Cigar Mythconception: The Cuban Cigar

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Cigar Mythconception: The Cuban Cigar

Man has been cultivating, preparing and smoking tobacco for over 7000 years. Any activity that man is involved with for that amount of time is sure to accumulate a wealth of myth, half-truths and ritual. While all of that is fascinating information to the dedicated cigar smoker, I would like to take this opportunity to explore a few of what I call “cigar mythconceptions”. These “mythconceptions” come in a variety of vitolas if you will allow me to expand the meaning of the term, and in this article I will focus on the first and perhaps most prevalent of all.

Myth #1 Cuban Cigars are the best cigars in the world

Any discussion of Cuban cigars must include some mention of the history in order to provide context and perspective to the discussion.

History and archaeology tell us that the native peoples of South America were smoking tobacco for many generations prior to the arrival of Columbus in 1492. The seeds were originally transported to Cuba from South America which is particularly ironic since today almost every non-cuban cigar producer touts the use of Cuban seed tobacco.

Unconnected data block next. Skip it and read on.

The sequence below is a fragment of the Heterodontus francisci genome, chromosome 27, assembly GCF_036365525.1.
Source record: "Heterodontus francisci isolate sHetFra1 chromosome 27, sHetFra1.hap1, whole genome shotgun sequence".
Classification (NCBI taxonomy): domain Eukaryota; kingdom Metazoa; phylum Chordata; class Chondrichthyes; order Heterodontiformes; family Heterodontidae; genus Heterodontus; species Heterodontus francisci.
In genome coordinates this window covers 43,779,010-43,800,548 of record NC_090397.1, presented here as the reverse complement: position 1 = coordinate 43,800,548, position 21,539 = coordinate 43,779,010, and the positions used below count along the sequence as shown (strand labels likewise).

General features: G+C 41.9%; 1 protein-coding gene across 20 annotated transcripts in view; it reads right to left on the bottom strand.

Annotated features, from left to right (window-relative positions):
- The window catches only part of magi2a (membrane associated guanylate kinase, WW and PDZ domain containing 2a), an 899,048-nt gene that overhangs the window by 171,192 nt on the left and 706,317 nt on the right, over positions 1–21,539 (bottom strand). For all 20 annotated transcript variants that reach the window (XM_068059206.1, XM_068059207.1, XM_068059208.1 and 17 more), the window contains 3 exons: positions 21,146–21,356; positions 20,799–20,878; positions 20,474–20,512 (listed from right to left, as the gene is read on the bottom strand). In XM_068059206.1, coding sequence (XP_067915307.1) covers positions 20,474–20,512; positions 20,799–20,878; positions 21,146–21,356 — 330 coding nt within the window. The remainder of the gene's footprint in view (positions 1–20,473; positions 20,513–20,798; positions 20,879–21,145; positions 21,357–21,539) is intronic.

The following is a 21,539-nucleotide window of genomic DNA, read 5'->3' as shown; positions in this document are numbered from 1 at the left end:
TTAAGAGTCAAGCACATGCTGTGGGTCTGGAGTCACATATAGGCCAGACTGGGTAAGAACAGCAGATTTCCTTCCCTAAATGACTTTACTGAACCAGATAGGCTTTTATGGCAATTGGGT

The tobacco seeds transplanted to Cuba became the primary agricultural product of the tiny island and it was quickly integrated into the very fabric of Cuban society and culture.

Cuba was originally a property of Spain and Cuban tobacco was only allowed to be exported as raw material and only through the royal offices of Spain. This was a common economic relationship enforced by many colonial governments that assured the conquerors a regular flow of tax money and strengthened their control of the colony. Cigars were manufactured UsIng Cuban tobacco in Spain and distributed globally by Spanish interests. However, a deeply rooted appreciation for the leaf was motivating the development of skill sets that made the Cubans expert at growing and curing tobacco as well as producing cigars, if only for their own consumption. During this colonial period, the punishment for removing tobacco seeds or seedlings from Cuba to a non-Spanish colony was death. The Spanish took their cigars very seriously.